Alaska Rivers: Noatak River

Alaska Marine Highway

Alaska's State Flower is the "Forget-Me-Not. Forget me not flowers are very fragrant in the evening and night time, though there is little or no scent in the daytime. They can be annual or perennial plants. Their seeds are found in small, tulip shaped pods along the stem to the flower.

The Noatak is one of the longest untouched arctic rivers. The Noatak River is a classic arctic voyage within the mountain wilderness of Gates of the Arctic National Park. The Noatak is one of the longest rivers in our National Wild and Scenic River system, flowing 425 miles from the glaciers of Mt. Igipak to the Chukchi Sea. Surrounded by the mountains of the Brooks Range for much of its length, this watershed is remote!

The early English name "Inland River" published by surgeon John Simpson, RN, on his 1853 "Native Map," appears to be a general translation of the Inuit name "Nunulak" which he also recorded. The name "Nunatak" could also mean "new land" or "belong to the land."

The Noatak River is a river in northwestern Alaska, with headwaters  on 8,570 foot tall Mount Igikpak in the Schwatka Mountains of the Brooks Range in the Gates of the Arctic National Park. The Noatak flows generally westward approximately 419 miles to the Chukchi Sea at Kotzebue Sound. The river's entire course is north of the Arctic Circle. Leaving Gates of the Arctic National Park the river enters the Noatak National Preserve which exactly delineates the river's watershed. The entire watershed of the Noatak River, not just the river itself, lies within these two protected areas, from the headwaters to where it leaves the Noatak National Preserve, which is a point approximately 20 river-miles upstream of Noatak village and 90 river-miles upstream of the river's delta in Kotzebue Sound.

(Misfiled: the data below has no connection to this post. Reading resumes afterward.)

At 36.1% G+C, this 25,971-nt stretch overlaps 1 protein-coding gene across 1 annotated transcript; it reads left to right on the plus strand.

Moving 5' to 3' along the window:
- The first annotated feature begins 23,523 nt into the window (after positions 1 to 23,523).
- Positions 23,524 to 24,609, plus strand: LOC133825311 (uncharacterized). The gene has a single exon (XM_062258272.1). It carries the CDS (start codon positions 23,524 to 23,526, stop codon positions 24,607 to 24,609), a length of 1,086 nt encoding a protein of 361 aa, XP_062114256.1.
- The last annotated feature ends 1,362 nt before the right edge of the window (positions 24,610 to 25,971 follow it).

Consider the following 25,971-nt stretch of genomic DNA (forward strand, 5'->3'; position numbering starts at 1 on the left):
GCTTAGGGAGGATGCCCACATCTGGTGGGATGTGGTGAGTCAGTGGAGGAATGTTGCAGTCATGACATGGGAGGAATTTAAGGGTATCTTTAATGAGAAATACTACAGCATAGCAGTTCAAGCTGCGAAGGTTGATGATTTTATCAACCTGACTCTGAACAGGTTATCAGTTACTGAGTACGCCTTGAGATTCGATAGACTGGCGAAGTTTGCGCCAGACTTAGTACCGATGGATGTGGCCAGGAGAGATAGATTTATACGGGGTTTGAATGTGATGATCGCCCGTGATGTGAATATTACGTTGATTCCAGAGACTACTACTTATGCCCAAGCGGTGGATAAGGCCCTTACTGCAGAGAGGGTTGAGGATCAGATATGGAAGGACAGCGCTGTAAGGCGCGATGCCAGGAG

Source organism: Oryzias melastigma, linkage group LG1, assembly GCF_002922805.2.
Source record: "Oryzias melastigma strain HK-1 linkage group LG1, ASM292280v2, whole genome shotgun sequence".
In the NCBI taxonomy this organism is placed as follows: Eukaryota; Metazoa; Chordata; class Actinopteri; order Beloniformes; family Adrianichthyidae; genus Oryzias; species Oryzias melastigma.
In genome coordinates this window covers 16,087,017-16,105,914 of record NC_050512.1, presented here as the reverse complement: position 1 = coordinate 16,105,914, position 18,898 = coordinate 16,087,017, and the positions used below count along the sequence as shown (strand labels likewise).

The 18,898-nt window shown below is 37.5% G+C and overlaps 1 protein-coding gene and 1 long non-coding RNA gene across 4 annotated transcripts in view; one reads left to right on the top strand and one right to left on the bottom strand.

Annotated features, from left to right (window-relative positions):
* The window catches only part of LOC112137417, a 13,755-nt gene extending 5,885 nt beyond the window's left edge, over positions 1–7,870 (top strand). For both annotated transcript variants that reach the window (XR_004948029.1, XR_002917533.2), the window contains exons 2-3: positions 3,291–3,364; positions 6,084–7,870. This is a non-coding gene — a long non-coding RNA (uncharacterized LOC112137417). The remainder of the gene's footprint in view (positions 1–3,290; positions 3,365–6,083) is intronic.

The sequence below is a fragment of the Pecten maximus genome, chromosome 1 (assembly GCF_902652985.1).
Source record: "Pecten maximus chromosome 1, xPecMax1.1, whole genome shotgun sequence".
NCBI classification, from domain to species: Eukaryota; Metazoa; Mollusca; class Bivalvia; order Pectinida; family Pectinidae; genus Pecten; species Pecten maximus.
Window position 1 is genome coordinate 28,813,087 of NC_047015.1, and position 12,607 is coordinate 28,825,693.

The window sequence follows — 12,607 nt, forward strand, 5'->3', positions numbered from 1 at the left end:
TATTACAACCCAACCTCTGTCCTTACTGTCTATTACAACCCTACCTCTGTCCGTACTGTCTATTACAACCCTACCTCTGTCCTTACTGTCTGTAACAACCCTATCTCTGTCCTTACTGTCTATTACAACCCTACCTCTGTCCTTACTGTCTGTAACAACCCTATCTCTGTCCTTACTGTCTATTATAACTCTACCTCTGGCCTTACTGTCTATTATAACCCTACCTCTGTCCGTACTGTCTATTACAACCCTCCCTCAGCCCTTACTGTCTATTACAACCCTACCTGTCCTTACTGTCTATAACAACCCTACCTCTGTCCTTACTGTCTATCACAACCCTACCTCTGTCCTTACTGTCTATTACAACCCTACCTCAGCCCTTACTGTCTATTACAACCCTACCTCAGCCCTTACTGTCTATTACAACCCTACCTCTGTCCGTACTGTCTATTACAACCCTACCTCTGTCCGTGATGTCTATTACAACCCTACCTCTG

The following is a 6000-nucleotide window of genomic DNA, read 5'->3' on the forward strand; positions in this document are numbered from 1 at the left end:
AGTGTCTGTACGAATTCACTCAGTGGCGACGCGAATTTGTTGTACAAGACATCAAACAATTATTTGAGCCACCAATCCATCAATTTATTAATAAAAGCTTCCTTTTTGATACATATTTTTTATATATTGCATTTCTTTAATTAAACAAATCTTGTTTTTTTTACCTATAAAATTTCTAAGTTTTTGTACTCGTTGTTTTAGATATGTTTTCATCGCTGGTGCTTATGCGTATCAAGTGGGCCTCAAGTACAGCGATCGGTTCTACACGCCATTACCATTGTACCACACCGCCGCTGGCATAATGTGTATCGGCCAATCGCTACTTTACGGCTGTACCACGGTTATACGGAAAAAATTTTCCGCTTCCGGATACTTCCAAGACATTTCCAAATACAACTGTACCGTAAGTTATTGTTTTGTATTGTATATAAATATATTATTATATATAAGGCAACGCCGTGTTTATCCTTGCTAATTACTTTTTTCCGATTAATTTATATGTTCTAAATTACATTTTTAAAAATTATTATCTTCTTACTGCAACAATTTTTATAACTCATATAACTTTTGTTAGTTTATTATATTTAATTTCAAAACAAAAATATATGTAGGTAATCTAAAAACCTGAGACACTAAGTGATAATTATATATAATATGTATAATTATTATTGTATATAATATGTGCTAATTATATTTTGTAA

Even on this last part of the river most of the watershed lies within either Noatak National Preserve or Cape Krusenstern National Monument, with only the immediate river valley outside of these protected areas. This is the largest protected watershed basin in the U.S. The Noatak National Preserve alone encompasses 6,500,000 acres. There are small inholdings of private land within the National Preserve, some of these have private cabins. The Brooks Range is an area that wilderness lovers consider to be the greatest remaining wilderness area in North America, and perhaps the world. Stretching 600 miles from the Canadian border on the east to the Arctic Ocean on the west, it is 150 miles wide and acts as the major barrier separating the taiga forests from the treeless expanse of foothills and coastal plains to the north.

The only permanent settlement along the Noatak River is the village of Noatak. The village has a 4,000-foot  lighted public gravel airstrip, several small stores, post office, and a school. The Noatak is fed by a relatively large watershed: as for some other large braided Arctic river courses, rare severe rain events can result in temporary rapid inundation, to a depth of several feet, of normally dry river bars. There are a few small remnant glaciers in the Schwatka Mountains, their contribution to the water budget of the Noatak is negligible.

Canoeing the Noatak through Alaska’s Gates of the Arctic National Park and Preserve is truly a trip of a lifetime. Paddling down this gentle old glacial river, we wind in a serpentine fashion down a stream of turquoise and green hues surrounded by a gentle landscape of multi-hued tundra.  Wildlife abound and can be viewed by all. Caribou migrate across the river, barren land grizzlies waddle up the river banks looking for salmon, dall sheep graze on distant hillsides, arctic foxes are darting around our kitchen, wolves relentlessly stalk their prey, and golden eagles, gyrfalcons, merlins, short-eared owls, and harriers cover the aerial environs.

The first half of the Noatak River is shallow, from 4” to 3’ in depth, approximately 75’ wide, and flows about 3 m.p.h. There are few rapids.  The river follows the valley with little meandering.  It is accessible only by floatplane.

The 2nd half of the Noatak River has water depths of 4' – 15’, varies from 75' – 500’ in width, with flow increasing up about 6 M.P.H. The water was crystal clear and remained so for the rest of the entire river even in depths of 12' – 15’. The number and size of rapids doubled in this area of the Noatak River. However, a route through was generally easily found. The rapids required zigzagging to transverse. Rapids were the only hazard. The Noatak River from Noatak Canyon to the Kelly River meanders little; then becomes extremely braided to its mouth.


Noatak river area in Alaska

Noatak River winds through alaska

Alaska Rivers:

Alaska has more than 12,000 rivers including the nine major rivers listed below:

Learn more about Alaskan rivers

Colville River Copper River Gulkana River
Kuskokwim River Noatak River Porcupine River
Susitna River Tanana River Yukon River.